The word "inflation" is on everyone's lips, with a sharp rise stirring reactions in the UK this week. But how fleeting are these price pressures, and how concerned should investors be? Wells Fargo's multi-asset head casts a longer view over expectations for the next 12 to 18 months.
After a sharp rise in the UK CPI this week to 3.2 per cent and the US consumer price index still edging up, questions are being raised about how soon central banks will start to taper. Matthias Scheiber, global head of multi-asset solutions at Wells Fargo Asset Management looks at the factors driving the inflationary environment over the next 12 to 18 months for investors wanting to "plot a prudent course." We welcome this analysis, where the usual editorial disclaimers apply. Email comments to firstname.lastname@example.org and email@example.com
The word “inflation” seems to be in the air these days. Prices for lumber, food, used cars, gas—you name it—are all up significantly over the past year. Companies are complaining about sky-high shipping rates, semiconductor shortages, and the difficulty of filling open positions at any wage. Perhaps the biggest question on the minds of investors now is whether these price pressures are fleeting in nature or more permanent.
Our analysis points to a reflationary upward swing in economic growth and inflation expectations following the pandemic, which is creating a transitory inflationary environment that will play out over the next 12 to 18 months.
Policy responses are a big part of what is driving price pressures. It is informative to look back at the last major policy responses following the global financial crisis (GFC) for precedent. We begin our analysis by highlighting some important differences with today’s environment. Another point of reference is the market’s view—how do our expectations differ?
Also, what are some of the factors that will inform the evolution of our views? We can summarize the main factors here: The market’s confidence in central banks’ ability to manage inflation expectations; corporations’ ability to manage bottlenecks and pass-through costs to their customers, the impact of debt dynamics and savings; and how productivity improvements may be able to absorb inflationary pressures.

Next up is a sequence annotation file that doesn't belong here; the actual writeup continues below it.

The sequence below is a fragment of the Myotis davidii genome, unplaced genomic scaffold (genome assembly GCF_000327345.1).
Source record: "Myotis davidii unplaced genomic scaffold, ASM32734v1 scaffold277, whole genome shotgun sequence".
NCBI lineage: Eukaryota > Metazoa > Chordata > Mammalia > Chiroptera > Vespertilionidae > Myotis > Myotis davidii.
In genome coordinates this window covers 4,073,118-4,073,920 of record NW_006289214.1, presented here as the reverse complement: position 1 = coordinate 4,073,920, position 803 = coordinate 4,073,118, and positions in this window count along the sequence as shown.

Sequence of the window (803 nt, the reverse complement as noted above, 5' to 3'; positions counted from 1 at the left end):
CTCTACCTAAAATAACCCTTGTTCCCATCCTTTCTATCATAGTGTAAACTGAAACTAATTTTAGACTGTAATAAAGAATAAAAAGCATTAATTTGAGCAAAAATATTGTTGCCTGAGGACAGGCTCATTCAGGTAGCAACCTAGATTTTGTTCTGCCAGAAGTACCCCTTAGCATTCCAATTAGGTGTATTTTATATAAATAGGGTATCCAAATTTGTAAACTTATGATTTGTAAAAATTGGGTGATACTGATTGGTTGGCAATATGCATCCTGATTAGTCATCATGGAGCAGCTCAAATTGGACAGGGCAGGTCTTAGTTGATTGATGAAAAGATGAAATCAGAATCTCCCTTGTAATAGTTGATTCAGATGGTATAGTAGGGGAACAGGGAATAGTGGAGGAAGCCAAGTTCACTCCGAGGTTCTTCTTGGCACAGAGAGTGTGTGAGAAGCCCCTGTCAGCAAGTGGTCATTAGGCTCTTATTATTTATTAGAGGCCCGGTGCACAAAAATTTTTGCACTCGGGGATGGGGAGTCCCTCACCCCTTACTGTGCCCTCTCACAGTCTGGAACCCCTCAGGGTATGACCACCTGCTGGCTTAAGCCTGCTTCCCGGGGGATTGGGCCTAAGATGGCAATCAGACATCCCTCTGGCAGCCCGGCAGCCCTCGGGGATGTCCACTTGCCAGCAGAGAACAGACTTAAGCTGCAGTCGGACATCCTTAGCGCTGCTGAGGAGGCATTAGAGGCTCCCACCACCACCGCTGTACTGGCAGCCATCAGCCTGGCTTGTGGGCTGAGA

This is by no means an exhaustive list. However, we think this is important groundwork to lay to inform investors how to plot a prudent course in asset allocation and to spot opportunities in various capital assets on a go-forward basis.
How did the policy response to the COVID-19 crisis
compare with the response to the GFC?
The monetary and fiscal impulse has been enormous during the past 18 months. The Federal Reserve’s massive asset purchases have ballooned its balance sheet and relief and stimulus programs have ballooned the federal government’s debt. The last time the Fed’s balance sheet and the federal debt grew at this pace or faster was in the wake of the GFC of 2008 to 2009. Back then, short-term government securities' yields dropped to 0 per cent and, in some cases such as in the eurozone and Japan, yields eventually dropped below 0 per cent.
The response to the COVID-19 crisis has differed in terms of the timing, scale, and focus of fiscal policy. Policymakers were very fast in responding to the COVID-19 crisis compared with how long it took to roll out fiscal support during the GFC. Figure 1 shows the difference in the scale of the stimulus—the COVID-19 crisis commanded a combined fiscal and monetary response of 20 per cent of gross domestic product (GDP) in the eurozone, 27 per cent in the US, and up to 54 per cent in Japan. For comparison, this dwarfed the fiscal support during the GFC, which ranged from a “mere” 1 per cent to 6 per cent of GDP across these regions.
The focus of stimulus has also been different. During the GFC, most of the fiscal support went to financial institutions. Arguably, the need to nurse financial institutions back to health made the recovery from the GFC weaker and enabled deflationary pressures. One school of thought is that monetary policy affects inflation via credit channels. The need to recapitalize financial institutions meant that monetary policy in the wake of the GFC was unlikely to be inflationary.
During the COVID-19 crisis, most of the stimulus has gone to households. The COVID-19 crisis was very different in that financial institutions were comparatively healthy at the start of the pandemic. Instead of needing to rebuild banks, monetary authorities could use banks to help channel credit to sectors that needed it most. The outsized nature of the monetary and fiscal impulse deployed during the COVID-19 crisis and the fact that this response was used in a health crisis and not a financial crisis - has summoned investors’ inflation fears.
These fears have been fed by how the US dollar has depreciated, by how real yields have fallen deeply negative, and by how the US current account and budget deficits were negative and have gotten worse.
What does the market think?
Markets process vast amounts of information, and it is generally a good idea to start with the collective wisdom of the markets in forming one’s own views. Then we can determine if there is something from the market narrative that is missing or distorted to determine whether we have an empirically based reason to have a difference of opinion.